By Karen Yekel
HOT SPRINGS -- When one first enters the doors to the Morris Grand Gallery in Hot Springs, a sense of awe and wonder take over the senses, with eye-popping color in a painting and jaw-dropping perfection in a bronze casting. There is a hushed sensation that contributes to the vibe created by owner KC Carruthers and her husband, Mike Carruthers. They purchased the gallery, formerly known as the Shaman Gallery, from Adam and Linda Heath of Hot Springs in the spring of 2017.
“We passed through on a rock-hounding trip, to some mines in the Custer area,” said KC, “And we were just blown away by Hot Springs.” The Carruthers noticed there was an actual hot springs at Evans Plunge. “We love the water, and love to swim,” she said. Advance forward another year to another rock-hounding trip, and they found themselves even more in love with Hot Springs.
“We thought this was just an amazing little place,” said KC. They returned to Colorado, and decided to look for a vacation home and discovered the art gallery was for sale. They came back again to soak in the water and enjoy the natural surroundings and beauty of the area. “Six months later we bought the gallery,” she said, “And found a place to live. Everything just fell into place.”
A little history about the building – the Morris Grand Theater was built by Morris Block, a Russian-Jewish immigrant who was a jeweler. At that time Hot Springs was a premiere tourist destination. While Morris died two years after completion of the building, it would live on as the host of opera, theater, vaudeville, and movies.
While some of the art came with the gallery, in addition to traditional paintings, sculptures, watercolors, and assorted media, KC has casted her own identity into the various spaces, including stunning pieces of jewelry, rock and mineral specimens dripping with crystals, handmade display cases, and odes to the gallery’s artist-in-residence, Matt Lanz. Lanz is well known for his Lakota pictographs and sculptures. He can often be found at the gallery on Sundays, and is open to do commission work.
KC is an artist in her own right, with a background in music. “I’m a violinist,” she said, who was also instrumental in establishing three children’s orchestras. She sculpts whimsical pieces that are on display, and also for sale, at the gallery. Two striking pieces on display in the upstairs gallery are sculptures by Anthony Quinn. Yes, THE Anthony Quinn, actor, and sculptor, extraordinaire.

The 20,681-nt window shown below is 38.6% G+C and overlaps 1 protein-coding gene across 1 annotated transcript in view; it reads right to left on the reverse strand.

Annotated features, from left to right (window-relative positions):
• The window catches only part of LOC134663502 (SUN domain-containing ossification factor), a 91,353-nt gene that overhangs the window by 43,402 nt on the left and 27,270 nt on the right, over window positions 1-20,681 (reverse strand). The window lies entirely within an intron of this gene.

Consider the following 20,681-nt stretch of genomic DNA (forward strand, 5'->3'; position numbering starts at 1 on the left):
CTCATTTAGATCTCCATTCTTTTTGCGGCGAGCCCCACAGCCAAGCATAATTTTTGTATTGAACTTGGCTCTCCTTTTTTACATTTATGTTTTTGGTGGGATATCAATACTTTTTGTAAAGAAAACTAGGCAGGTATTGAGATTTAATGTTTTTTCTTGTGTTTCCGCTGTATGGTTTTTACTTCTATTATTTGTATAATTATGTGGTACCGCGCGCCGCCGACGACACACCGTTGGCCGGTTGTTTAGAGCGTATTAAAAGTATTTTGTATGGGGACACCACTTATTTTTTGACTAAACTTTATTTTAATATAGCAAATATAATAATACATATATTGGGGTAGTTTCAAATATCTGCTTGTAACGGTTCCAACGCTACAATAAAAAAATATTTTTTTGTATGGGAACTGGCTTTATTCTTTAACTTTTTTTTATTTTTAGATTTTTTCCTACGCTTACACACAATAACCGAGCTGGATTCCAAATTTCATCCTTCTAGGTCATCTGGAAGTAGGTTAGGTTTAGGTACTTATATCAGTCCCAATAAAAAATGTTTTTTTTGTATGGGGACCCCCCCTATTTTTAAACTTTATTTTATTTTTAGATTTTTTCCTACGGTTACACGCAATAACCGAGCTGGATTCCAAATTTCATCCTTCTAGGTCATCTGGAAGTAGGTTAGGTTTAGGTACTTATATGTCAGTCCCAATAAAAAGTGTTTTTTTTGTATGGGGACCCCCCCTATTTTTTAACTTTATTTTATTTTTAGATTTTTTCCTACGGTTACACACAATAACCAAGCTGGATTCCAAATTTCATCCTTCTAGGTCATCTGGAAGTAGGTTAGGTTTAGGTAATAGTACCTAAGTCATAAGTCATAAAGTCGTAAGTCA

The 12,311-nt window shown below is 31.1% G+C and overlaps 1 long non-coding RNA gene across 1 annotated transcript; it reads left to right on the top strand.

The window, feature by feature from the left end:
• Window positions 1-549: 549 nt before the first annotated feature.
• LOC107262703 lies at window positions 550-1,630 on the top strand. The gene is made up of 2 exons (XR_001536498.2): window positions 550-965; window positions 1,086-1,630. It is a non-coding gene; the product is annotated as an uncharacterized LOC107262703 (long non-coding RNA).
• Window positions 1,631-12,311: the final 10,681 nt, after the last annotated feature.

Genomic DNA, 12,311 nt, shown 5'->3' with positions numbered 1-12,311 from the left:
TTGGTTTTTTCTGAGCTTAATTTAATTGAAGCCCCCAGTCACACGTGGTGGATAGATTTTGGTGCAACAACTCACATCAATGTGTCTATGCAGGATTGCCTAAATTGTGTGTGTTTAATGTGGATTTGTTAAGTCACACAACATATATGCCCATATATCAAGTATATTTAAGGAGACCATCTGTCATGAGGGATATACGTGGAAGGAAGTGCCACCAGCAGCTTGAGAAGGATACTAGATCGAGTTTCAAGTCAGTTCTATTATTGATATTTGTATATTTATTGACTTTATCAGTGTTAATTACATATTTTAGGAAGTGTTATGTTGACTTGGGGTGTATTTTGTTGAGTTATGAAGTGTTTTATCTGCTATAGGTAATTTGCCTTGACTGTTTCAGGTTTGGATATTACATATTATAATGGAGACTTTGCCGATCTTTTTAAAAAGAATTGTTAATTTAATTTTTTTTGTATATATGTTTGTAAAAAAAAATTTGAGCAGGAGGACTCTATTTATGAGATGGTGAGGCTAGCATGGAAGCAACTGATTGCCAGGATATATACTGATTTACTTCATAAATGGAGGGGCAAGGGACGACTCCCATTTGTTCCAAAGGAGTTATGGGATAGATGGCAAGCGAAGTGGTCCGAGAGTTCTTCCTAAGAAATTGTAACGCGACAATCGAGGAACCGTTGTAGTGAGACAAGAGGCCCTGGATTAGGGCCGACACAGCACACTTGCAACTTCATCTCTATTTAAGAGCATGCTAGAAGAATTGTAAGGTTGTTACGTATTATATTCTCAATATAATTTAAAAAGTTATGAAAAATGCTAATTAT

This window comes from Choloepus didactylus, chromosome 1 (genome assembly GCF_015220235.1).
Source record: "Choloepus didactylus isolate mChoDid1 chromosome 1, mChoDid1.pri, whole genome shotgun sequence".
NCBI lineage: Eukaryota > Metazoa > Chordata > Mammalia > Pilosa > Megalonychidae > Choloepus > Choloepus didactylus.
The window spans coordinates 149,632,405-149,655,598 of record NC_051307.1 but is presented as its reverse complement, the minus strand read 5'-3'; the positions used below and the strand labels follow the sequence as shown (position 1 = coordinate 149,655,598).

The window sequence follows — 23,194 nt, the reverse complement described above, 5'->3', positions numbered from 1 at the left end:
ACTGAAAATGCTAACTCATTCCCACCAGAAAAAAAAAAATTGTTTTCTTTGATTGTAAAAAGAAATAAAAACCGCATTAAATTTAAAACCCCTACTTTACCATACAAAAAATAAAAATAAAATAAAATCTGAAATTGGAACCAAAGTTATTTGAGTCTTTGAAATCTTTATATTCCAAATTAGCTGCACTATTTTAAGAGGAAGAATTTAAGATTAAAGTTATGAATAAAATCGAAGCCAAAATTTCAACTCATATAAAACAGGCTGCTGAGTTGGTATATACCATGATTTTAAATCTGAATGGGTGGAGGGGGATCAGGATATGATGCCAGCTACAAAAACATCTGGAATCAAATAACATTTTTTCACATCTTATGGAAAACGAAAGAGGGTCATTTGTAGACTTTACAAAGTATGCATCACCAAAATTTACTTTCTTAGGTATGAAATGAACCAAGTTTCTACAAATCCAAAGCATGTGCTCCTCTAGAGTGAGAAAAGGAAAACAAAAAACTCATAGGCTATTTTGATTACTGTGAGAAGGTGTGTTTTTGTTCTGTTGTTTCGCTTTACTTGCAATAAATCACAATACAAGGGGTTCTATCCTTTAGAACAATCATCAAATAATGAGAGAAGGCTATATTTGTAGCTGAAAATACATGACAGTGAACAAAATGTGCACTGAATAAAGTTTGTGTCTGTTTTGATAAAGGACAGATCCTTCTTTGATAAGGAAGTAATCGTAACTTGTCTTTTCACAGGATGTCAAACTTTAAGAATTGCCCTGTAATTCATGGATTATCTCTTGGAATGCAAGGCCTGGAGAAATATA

KC said they just recently re-hung all the art in the gallery. “That’s a big job,” she said as she talked about how to transition an installation from one media to another, utilizing color and style. She demonstrated the transition with a Native American installation that was primarily in black and white, in a variety of media, including a Native American woman’s black dress with white beads sewn onto the fabric. This installation segues into Lanz’s pictograph as shown in the photo.
While KC operates the gallery, Mike Carruthers is a consultant in the biotech field in northern Colorado. “He’s also my accountant,” she said. While KC didn’t necessarily have gallery experience, it has become her passion to share with the community, and other art lovers. Longer term plans may include date nights at the gallery, a veterans’ art program, and opening the gallery as a venue for events.
There are many reasons to immerse oneself into art in the best way possible, through sight, sound, textures and other elements, in the Morris Grand Gallery. There are plenty of gift items and KC plans to add more items that will appeal to a broad audience. In the meantime, check out the Morris Grand at 405 N. River St., Hot Springs, SD. They’re open seven days a week at 10am. For more information, check out their website at www.morrisgrandgallery.com or call 605-745-6602.
Karen Yekel /Fall River County Herald
Morris Grand Gallery owner KC Carruthers poses with the artwork of local artist Matt Lanz which is one of the many featured items at 405 N. River Street in Hot Springs.